National and Corruption (oh and a new leader)
John Key is now the leader of National, fancy new front, same old shop. Funny word corruption isn’t it? National have used it against Labour all year with the election over spending fiasco, and the media have chanted along, despite the fact that every political party except one overspent.
So that was corruption was it?
What do National supports and their right wing mates in the media call the knowing who the doners in anonymous trusts are or false statements made to statutory officials or lying about when they were aware of secret funding campaigns by religious fanatics while having a plan of denial if that information was ever to see the light of day or the fact that a small bunch of rich right wing ideologues with links to America were creating secret agendas for Don Brash or the out right lies and deceit used to hide this secret right wing agenda?
I suppose none of that is corruption, the response you get from our friends on the right is ‘Big deal, Politicians lie, get over it’ – I’m sorry, the dirty machinations of inner National Party workings is unearthed and the best you have is ‘Big deal, Politicians lie’. I think that line of defense is as intellectually shallow as Don Brash and as disingenuous as John Key’s ‘I didn’t inhale that e-mail’ excuse.
But it does seem, even if it’s not being done so publicly, that National MPs themselves are deeply ashamed of their leaders behaviour. Shane Ardern came out yesterday saying that lessons from the arrogance of the hard right were ones that National would have to come to terms with, which is the least he could say really.
National have to convince us that they know they did wrong and that this is not the way we expect our politicians to behave and the media have a responsibility to start asking those hard questions.
"The secret of success is sincerity and conviction. Once you can fake that you have got it made."
National party strategist Peter Keenan.
The Hollow Men
Time Brash came clean, say Greens
The Green Party has laid complaints with the Electoral Commission and police as National's opponents line up to point out alleged breaches of the Electoral Act revealed in the book The Hollow Men.
Greens co-leader Russel Norman said Nicky Hager's book presented "considerable evidence" that National's leadership was aware of the identity of major donors, but had not declared their names in their annual returns to the Electoral Commission.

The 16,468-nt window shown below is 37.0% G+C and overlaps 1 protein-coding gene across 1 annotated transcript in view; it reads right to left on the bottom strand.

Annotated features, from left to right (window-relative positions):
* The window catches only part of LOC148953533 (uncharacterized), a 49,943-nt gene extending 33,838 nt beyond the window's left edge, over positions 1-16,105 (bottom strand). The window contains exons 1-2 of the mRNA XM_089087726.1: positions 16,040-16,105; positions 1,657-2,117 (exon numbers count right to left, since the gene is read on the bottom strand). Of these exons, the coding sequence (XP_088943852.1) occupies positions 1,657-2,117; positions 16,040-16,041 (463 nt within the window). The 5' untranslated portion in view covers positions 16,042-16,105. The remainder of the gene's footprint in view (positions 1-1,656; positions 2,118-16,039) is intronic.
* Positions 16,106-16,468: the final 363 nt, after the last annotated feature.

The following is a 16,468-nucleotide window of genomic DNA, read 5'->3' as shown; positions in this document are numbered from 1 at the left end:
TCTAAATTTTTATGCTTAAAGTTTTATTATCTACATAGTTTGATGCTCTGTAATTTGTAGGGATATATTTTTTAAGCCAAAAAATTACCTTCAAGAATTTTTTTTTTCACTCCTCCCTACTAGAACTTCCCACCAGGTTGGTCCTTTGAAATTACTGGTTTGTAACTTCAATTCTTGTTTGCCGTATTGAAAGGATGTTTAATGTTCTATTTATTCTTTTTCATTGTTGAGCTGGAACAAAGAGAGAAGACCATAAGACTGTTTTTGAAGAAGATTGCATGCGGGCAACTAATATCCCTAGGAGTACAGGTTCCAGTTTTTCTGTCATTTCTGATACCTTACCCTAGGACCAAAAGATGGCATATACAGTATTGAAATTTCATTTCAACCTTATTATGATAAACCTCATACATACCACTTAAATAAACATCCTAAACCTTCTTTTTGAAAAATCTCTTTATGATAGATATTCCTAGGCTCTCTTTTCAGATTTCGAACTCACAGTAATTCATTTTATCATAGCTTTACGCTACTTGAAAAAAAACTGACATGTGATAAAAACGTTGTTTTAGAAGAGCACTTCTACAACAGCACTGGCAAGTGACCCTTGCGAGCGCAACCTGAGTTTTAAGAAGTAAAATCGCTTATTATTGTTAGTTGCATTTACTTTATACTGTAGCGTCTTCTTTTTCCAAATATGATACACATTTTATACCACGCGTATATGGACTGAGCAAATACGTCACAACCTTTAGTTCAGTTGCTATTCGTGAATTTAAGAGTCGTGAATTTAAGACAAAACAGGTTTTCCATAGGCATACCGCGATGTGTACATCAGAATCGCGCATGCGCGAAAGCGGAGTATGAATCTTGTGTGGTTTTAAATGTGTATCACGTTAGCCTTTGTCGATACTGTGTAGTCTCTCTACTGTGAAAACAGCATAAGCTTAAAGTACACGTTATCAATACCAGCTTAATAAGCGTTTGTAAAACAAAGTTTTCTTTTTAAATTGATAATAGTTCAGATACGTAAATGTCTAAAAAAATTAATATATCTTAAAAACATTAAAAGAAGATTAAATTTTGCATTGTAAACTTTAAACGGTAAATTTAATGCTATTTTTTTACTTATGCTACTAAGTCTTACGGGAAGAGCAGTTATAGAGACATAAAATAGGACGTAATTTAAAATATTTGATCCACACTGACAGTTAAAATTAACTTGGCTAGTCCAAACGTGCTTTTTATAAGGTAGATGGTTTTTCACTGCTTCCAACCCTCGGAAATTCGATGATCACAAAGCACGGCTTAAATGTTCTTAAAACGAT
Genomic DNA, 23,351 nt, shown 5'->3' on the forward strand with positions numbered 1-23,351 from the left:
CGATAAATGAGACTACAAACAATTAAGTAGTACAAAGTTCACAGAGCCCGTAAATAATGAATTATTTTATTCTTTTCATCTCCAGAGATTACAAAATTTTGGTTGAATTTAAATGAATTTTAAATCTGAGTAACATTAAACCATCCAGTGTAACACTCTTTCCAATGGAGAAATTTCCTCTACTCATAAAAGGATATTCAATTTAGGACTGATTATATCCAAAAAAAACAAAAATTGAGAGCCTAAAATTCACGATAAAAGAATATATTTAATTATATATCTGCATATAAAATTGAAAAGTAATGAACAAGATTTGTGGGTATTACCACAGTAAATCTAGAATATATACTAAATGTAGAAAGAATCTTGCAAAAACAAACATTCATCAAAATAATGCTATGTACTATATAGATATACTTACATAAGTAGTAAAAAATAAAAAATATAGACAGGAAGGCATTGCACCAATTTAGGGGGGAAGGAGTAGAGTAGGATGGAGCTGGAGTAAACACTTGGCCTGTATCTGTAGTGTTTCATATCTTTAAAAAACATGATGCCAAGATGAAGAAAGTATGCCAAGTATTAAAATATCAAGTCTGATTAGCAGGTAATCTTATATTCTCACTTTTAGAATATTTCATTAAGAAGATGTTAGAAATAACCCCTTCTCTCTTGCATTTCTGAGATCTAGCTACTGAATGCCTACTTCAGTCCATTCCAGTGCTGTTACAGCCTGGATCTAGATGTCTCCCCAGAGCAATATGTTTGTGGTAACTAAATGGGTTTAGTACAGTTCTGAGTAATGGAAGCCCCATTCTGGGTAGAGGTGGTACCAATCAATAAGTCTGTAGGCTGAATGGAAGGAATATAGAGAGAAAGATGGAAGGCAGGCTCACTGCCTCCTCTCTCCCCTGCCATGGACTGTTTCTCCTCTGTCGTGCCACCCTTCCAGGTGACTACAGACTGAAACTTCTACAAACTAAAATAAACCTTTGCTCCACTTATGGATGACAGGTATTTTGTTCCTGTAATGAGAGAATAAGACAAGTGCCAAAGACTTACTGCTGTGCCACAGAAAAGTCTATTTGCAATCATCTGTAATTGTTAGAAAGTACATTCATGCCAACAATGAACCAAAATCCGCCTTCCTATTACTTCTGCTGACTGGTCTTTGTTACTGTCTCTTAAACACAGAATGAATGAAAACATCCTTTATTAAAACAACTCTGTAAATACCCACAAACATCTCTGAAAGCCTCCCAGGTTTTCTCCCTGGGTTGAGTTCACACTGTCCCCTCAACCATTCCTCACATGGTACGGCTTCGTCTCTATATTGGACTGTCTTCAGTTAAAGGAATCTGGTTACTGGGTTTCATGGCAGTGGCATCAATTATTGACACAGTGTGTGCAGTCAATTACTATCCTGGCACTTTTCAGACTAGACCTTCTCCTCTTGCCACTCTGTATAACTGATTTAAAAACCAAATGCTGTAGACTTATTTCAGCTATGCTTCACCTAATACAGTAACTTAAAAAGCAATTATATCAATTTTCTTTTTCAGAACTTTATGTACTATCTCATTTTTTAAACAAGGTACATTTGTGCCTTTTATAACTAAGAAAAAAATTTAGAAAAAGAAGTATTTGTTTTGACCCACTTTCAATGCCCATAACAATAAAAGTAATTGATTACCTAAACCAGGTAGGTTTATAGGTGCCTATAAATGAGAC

Under electoral law parties must make an annual return.
Most of National's funding is channelled through five trusts - operated by law firms - meaning only the identity of the trust rather than individual donors are revealed.
But Hager's book reveals correspondence indicating the identity of many of the large donors was well known by former leader Don Brash, his advisers, and party president Judy Kirk.
Dr Norman said if that was the case then National was guilty of an "illegal or corrupt practice" under the Electoral Act.
"For a party which has made such hay over the alleged corrupt practices of others it is time for National to acknowledge its own transgressions."
He said it was unlikely police could prosecute National over any breach given legal provisions that a prosecution must begin within six months of the annual return being received.
It is seven months since National filed its 2005 return.
However, he said the police and the Electoral Commission needed to get to the bottom of the matter.
Labour Party president Mike Williams said the book revealed what appeared to be numerous breaches of the Electoral Act.
"I found about nine in the first half of the book," he said.
Labour would release its analysis once it had received a "proper legal opinion".
Mr Williams said the most serious issues appeared to be false statements that were made to statutory officials.
Deputy Prime Minister Michael Cullen said Labour would ask Auditor-General Kevin Brady to look into claims people hired specifically for National's election campaign were paid from parliamentary funds.
Prime Minister Helen Clark said Hager's book showed "breathtaking cynicism" within the National Party and Labour was considering legal action.
However, Dr Brash and National's former deputy Gerry Brownlee have attacked Hager's credibility, saying his portrayal of events was piecemeal and inaccurate.
New National leader John Key also said he could not reconcile Mr Hager's portrayal of events with documents held by his electorate office.
He had received one email from the Brethren in August on health policy, which he did not open because a church member had already told him of its contents.
His office had no record of a May 24 email or letter, as claimed by Hager.
Dr Brash said he never saw the May 24 email, which he assumed was sent to an indirect email address and was forwarded by a staff member to National's campaign manager Steven Joyce.
But Hager said: "I have the email where Don Brash forwarded it to Steven Joyce.
"There is no question about Don Brash having it. And he discussed it with his staff. There is no wriggle room."